The New York Yankees‘ trade deadline needs have changed tremendously over the past month, with more cracks beginning to appear in the rotation and bullpen than were initially anticipated.
Jameson Taillon’s struggles were one thing, but Luis Severino’s injury and Michael King’s season-ending elbow fracture have changed New York’s calculus significantly. Now, the Bombers need as high-profile a starter as they can get and a bonafide bullpen arm, rather than a roll of the dice.
That means that beyond the addition of Andrew Benintendi — despite his vaccination status — there’s a significant chance the Yankees need to cash in their chips for Luis Castillo and David Robertson instead of a second offensive upgrade (or a superstar like Juan Soto).
The offense … it’s not finished either, though. The Yankees just capped the season series against the Houston Astros hitting .151 collectively, an unfathomably bad number. If the two teams clash in October, New York’s lineup has to be healthy, and can’t be dormant again. That comes from superstars showing up, sure, but the depth has to be improved.
Instead of blowing the league’s doors off with Soto, New York might instead pivot to a much less painful trade for someone like David Peralta of the D-Backs, a power provider in a different mold from Benintendi, who might not mind being a bench piece.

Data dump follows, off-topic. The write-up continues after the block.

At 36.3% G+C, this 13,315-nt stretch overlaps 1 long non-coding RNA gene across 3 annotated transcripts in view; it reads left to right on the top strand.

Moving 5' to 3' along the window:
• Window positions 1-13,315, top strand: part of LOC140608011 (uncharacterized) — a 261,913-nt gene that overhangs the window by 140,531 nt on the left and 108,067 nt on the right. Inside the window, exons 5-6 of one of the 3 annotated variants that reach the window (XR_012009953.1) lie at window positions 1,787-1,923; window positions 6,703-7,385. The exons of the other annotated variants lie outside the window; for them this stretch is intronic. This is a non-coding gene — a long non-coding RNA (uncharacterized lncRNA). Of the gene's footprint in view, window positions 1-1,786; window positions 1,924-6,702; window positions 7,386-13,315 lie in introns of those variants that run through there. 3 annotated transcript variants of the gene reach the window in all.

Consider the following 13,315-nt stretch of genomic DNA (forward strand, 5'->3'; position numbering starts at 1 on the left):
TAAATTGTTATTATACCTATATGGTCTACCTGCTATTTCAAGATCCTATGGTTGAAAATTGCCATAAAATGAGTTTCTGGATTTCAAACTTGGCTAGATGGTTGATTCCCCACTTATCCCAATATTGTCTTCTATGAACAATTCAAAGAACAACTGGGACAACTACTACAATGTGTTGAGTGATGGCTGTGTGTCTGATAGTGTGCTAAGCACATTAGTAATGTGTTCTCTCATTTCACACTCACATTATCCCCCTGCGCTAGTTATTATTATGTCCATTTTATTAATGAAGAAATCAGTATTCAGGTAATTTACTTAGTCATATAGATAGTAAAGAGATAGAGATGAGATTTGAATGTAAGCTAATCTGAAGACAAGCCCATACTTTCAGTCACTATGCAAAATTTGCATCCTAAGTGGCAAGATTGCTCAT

FanSided’s own Robert Murray predicted Peralta would be a Yankee on this week’s episode of the Yanks Go Yard Podcast, and in case his name still doesn’t ring many bells for you, MLB.com’s Mike Petriello made a compelling case about why his power makeover may be for real.
Yankees could find surprise power in David Peralta trade
As Petriello shares, Peralta’s advanced metrics and red-hot hard-hit numbers come from a tangible change, not accidental luck, during his age-35 season:
"All of a sudden, after what looked like years of decline, Peralta is hitting the ball hard again. This isn’t a fluke, either, because it’s coming with considerably more swing-and-miss — his 25% strikeout rate would easily be a career high — and just look at how he’s suddenly lifting the ball."
Whether this power production is sustainable or not is anyone’s guess. What analysts do know is that Peralta attacked his “old” swing this offseason in the lab with Michael Brantley and emerged striking out more while hitting the ball much harder. He’s nearly 35 years old and won’t be a slam-dunk starter (and will hit free agency next year), but even the old, declining Peralta never posted an OPS under .728 in a single season. There’s value here — and likely more than there was in 2021.
The old Peralta lived up to his Freight Train nickname from time to time, but the new-and-improved Peralta seems like someone who’d enjoy going Porch from time to time.
If the Yankees walk away from the deadline with Benintendi, Peralta, and very little pitching, a confident fan base won’t be satisfied. If New York had traded for Peralta instead of their newest ex-Royals All-Star, fans likely would’ve been furious because of the difference in pedigree.
However, he’s also not the David Peralta most fans are used to, and his pop may very well be for real. It’s possible New York could’ve enhanced the amount of damage they’ll do in Aug. and Sept. while giving up less if they’d traded for this D-Back instead of their newest former foe-turned-left fielder.